Rock compositions at Aberdeen Tunnel Laboratory were analysed with XRF and ICP-MS techniques. Granite rock type is expected to contain high levels of U-238 and Th-232 series and K-40
Overburden distribution was simulated using contour maps and mountain profiles. Comparisons show similar rock properties and overburden between Daya Bay and Aberdeen sites.
Gamma spectra (up to 10 MeV) inside cross tunnel and laboratory were obtained following 20-hour measurements using a HPGe gamma spectrometer. Activities of radioisotopes were determined using characteristic energies of respective radiations. K-40 was found to be the major γ source.
Sea-level muon flux was measured using a portable muon telescope which consists of plastic scintillators connected to photomultiplier tubes with lead shielding.
Fluxes were studied at different angles and signal discrimination thresholds. Angular distribution shows good agreement with earlier Monte Carlo results.
Neutron flux along the Aberdeen Tunnel was measured by a portable He-3 probe with polyethylene moderator. Simulation using Geant4 is being done to study the muon-induced and alpha-particle induced neutron background.
Ambient gamma background due to surrounding rocks was simulated using GLG4sim event generator in Geant4. Three sources, U-238, Th-232 and K-40 were included independently at measured concentrations. The radioisotopes were assumed to be homogenously distributed in the rocks and the emissions were isotropic.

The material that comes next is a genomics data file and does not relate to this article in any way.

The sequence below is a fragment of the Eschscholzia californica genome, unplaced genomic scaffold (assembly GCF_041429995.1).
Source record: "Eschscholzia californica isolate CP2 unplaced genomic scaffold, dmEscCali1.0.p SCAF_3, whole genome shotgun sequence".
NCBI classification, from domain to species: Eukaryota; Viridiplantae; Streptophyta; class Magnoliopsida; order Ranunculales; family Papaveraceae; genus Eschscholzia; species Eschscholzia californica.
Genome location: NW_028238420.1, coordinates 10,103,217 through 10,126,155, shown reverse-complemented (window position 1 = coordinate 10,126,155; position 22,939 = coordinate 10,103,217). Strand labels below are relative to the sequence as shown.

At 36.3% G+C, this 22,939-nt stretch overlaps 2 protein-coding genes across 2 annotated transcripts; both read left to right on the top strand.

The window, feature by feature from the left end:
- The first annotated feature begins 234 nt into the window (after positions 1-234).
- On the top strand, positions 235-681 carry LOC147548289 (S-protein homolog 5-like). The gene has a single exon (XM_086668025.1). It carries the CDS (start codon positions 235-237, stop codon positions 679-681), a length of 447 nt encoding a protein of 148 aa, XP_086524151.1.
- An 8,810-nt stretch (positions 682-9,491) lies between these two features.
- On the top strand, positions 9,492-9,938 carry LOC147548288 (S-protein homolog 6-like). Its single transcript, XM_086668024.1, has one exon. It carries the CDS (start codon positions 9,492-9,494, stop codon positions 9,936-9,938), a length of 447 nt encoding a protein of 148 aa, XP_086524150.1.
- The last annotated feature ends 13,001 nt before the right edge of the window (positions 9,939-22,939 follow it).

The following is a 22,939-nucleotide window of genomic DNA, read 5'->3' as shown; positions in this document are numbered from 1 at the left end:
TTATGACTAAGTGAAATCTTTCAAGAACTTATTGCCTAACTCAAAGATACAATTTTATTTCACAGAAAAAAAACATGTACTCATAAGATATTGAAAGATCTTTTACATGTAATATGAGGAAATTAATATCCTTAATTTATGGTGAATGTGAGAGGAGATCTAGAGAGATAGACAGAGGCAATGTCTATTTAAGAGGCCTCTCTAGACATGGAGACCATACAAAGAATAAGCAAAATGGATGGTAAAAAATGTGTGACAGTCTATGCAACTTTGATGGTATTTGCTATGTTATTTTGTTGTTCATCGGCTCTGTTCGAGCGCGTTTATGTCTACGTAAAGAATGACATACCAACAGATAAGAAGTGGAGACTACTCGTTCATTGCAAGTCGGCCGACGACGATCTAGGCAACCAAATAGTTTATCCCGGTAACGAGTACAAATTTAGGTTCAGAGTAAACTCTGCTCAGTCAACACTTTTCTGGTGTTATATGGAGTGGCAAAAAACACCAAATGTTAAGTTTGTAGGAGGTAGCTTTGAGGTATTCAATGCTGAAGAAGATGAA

The gamma photons were generated from a 50cm thick layer of rock and the energy spectrum, zenith and azimuthal distributions of gamma that came out of the rock surface were calculated for each radioisotope based on 10 million events. Results were compared to the measured gamma spectrum and will be used as input to other Geant4 simulations.
Above 4 plots correspond to K-40.
Diffuser balls made of epoxy and zinc oxide nano-particles are being tested at different concentrations of ZnO.
They act as isotropic light sources when connected to LEDs. Photomultiplier tubes in the neutron detector will be calibrated using controlled light pulses of width < 10ns which emulate annihilation photons from inverse β decay and γ bursts from the subsequent neutron capture.
Radon concentrations inside Daya Bay near-site borehole were measured at depths 10m to 26m using a portable radon dosimeter.
Borehole measurements were subjected to back diffusion of radon. This effect was estimated in the laboratory by analyzing the emanation of radon from bricks under the same area-to-volume ratio as that in the borehole. Average emanation rate in air was found to be 0.58 x 10-3 Bq m-2 s-1
Radon emanation from rock to water was measured by placing the borehole rock samples in distilled water and subsequently measuring the radon concentration in the water. The emanation rate in water was found to be 5.0 x 10-5 Bq m-2 s-1
Quantum efficiency and photo-coverage of the neutron detector are being studied at different configurations using Geant4 simulations. Variables include geometry and size of acrylic tank and steel tank, employment of aluminium reflectors, arrangement of photomultiplier tubes, thickness and orientation of lead shielding, PMT efficiency and concentration of Gadolinium in liquid scintillator.
Distribution of neutron capture time at Gadolinium concentrations 0.1% to 1% and neutron energy 10 MeV is also being studied using Geant4 simulations.